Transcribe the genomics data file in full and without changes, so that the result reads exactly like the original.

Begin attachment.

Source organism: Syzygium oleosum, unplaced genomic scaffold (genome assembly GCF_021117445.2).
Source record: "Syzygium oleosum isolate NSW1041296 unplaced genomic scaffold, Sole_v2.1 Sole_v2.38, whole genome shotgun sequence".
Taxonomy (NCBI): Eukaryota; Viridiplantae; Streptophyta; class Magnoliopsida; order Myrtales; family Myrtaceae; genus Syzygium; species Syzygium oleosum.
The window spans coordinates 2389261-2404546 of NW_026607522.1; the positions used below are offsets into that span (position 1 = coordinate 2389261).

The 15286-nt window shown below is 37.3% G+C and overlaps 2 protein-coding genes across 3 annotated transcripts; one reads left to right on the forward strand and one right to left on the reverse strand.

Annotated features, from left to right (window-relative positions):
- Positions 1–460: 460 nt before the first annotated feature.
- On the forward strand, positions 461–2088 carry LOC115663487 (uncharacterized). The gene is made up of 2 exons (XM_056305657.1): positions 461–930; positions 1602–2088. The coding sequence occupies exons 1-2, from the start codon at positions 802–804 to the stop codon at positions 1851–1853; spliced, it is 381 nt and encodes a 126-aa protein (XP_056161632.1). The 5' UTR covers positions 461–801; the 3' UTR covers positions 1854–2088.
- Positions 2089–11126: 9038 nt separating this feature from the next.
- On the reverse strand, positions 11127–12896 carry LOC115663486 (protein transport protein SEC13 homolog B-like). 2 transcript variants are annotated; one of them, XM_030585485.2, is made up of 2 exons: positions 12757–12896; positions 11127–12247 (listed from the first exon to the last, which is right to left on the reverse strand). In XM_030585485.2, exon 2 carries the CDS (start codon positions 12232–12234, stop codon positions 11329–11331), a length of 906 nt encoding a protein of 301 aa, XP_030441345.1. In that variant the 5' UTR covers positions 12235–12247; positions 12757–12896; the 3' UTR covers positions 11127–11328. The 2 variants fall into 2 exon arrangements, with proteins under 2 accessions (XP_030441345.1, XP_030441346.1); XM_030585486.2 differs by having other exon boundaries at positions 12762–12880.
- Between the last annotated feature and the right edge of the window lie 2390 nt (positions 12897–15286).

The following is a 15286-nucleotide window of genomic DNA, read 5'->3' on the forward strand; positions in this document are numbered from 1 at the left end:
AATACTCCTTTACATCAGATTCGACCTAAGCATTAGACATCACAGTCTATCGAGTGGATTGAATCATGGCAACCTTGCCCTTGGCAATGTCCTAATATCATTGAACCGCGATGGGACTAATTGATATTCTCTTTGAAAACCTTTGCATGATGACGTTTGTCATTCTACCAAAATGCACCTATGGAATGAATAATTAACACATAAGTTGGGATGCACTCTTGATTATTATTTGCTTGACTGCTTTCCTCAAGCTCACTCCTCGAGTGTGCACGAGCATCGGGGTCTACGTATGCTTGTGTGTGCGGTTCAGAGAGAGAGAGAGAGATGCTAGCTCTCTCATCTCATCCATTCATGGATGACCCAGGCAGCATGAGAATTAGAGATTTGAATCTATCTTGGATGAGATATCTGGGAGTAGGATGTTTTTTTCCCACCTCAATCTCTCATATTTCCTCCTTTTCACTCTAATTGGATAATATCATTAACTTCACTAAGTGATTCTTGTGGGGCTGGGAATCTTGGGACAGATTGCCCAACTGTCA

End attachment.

Source organism: Syzygium oleosum, unplaced genomic scaffold (genome assembly GCF_021117445.2).
Source record: "Syzygium oleosum isolate NSW1041296 unplaced genomic scaffold, Sole_v2.1 Sole_v2.38, whole genome shotgun sequence".
Taxonomy (NCBI): Eukaryota; Viridiplantae; Streptophyta; class Magnoliopsida; order Myrtales; family Myrtaceae; genus Syzygium; species Syzygium oleosum.
The window spans coordinates 2389261-2404546 of NW_026607522.1; the positions used below are offsets into that span (position 1 = coordinate 2389261).

The 15286-nt window shown below is 37.3% G+C and overlaps 2 protein-coding genes across 3 annotated transcripts; one reads left to right on the forward strand and one right to left on the reverse strand.

Annotated features, from left to right (window-relative positions):
- Positions 1–460: 460 nt before the first annotated feature.
- On the forward strand, positions 461–2088 carry LOC115663487 (uncharacterized). The gene is made up of 2 exons (XM_056305657.1): positions 461–930; positions 1602–2088. The coding sequence occupies exons 1-2, from the start codon at positions 802–804 to the stop codon at positions 1851–1853; spliced, it is 381 nt and encodes a 126-aa protein (XP_056161632.1). The 5' UTR covers positions 461–801; the 3' UTR covers positions 1854–2088.
- Positions 2089–11126: 9038 nt separating this feature from the next.
- On the reverse strand, positions 11127–12896 carry LOC115663486 (protein transport protein SEC13 homolog B-like). 2 transcript variants are annotated; one of them, XM_030585485.2, is made up of 2 exons: positions 12757–12896; positions 11127–12247 (listed from the first exon to the last, which is right to left on the reverse strand). In XM_030585485.2, exon 2 carries the CDS (start codon positions 12232–12234, stop codon positions 11329–11331), a length of 906 nt encoding a protein of 301 aa, XP_030441345.1. In that variant the 5' UTR covers positions 12235–12247; positions 12757–12896; the 3' UTR covers positions 11127–11328. The 2 variants fall into 2 exon arrangements, with proteins under 2 accessions (XP_030441345.1, XP_030441346.1); XM_030585486.2 differs by having other exon boundaries at positions 12762–12880.
- Between the last annotated feature and the right edge of the window lie 2390 nt (positions 12897–15286).

The following is a 15286-nucleotide window of genomic DNA, read 5'->3' on the forward strand; positions in this document are numbered from 1 at the left end:
AATACTCCTTTACATCAGATTCGACCTAAGCATTAGACATCACAGTCTATCGAGTGGATTGAATCATGGCAACCTTGCCCTTGGCAATGTCCTAATATCATTGAACCGCGATGGGACTAATTGATATTCTCTTTGAAAACCTTTGCATGATGACGTTTGTCATTCTACCAAAATGCACCTATGGAATGAATAATTAACACATAAGTTGGGATGCACTCTTGATTATTATTTGCTTGACTGCTTTCCTCAAGCTCACTCCTCGAGTGTGCACGAGCATCGGGGTCTACGTATGCTTGTGTGTGCGGTTCAGAGAGAGAGAGAGAGATGCTAGCTCTCTCATCTCATCCATTCATGGATGACCCAGGCAGCATGAGAATTAGAGATTTGAATCTATCTTGGATGAGATATCTGGGAGTAGGATGTTTTTTTCCCACCTCAATCTCTCATATTTCCTCCTTTTCACTCTAATTGGATAATATCATTAACTTCACTAAGTGATTCTTGTGGGGCTGGGAATCTTGGGACAGATTGCCCAACTGTCA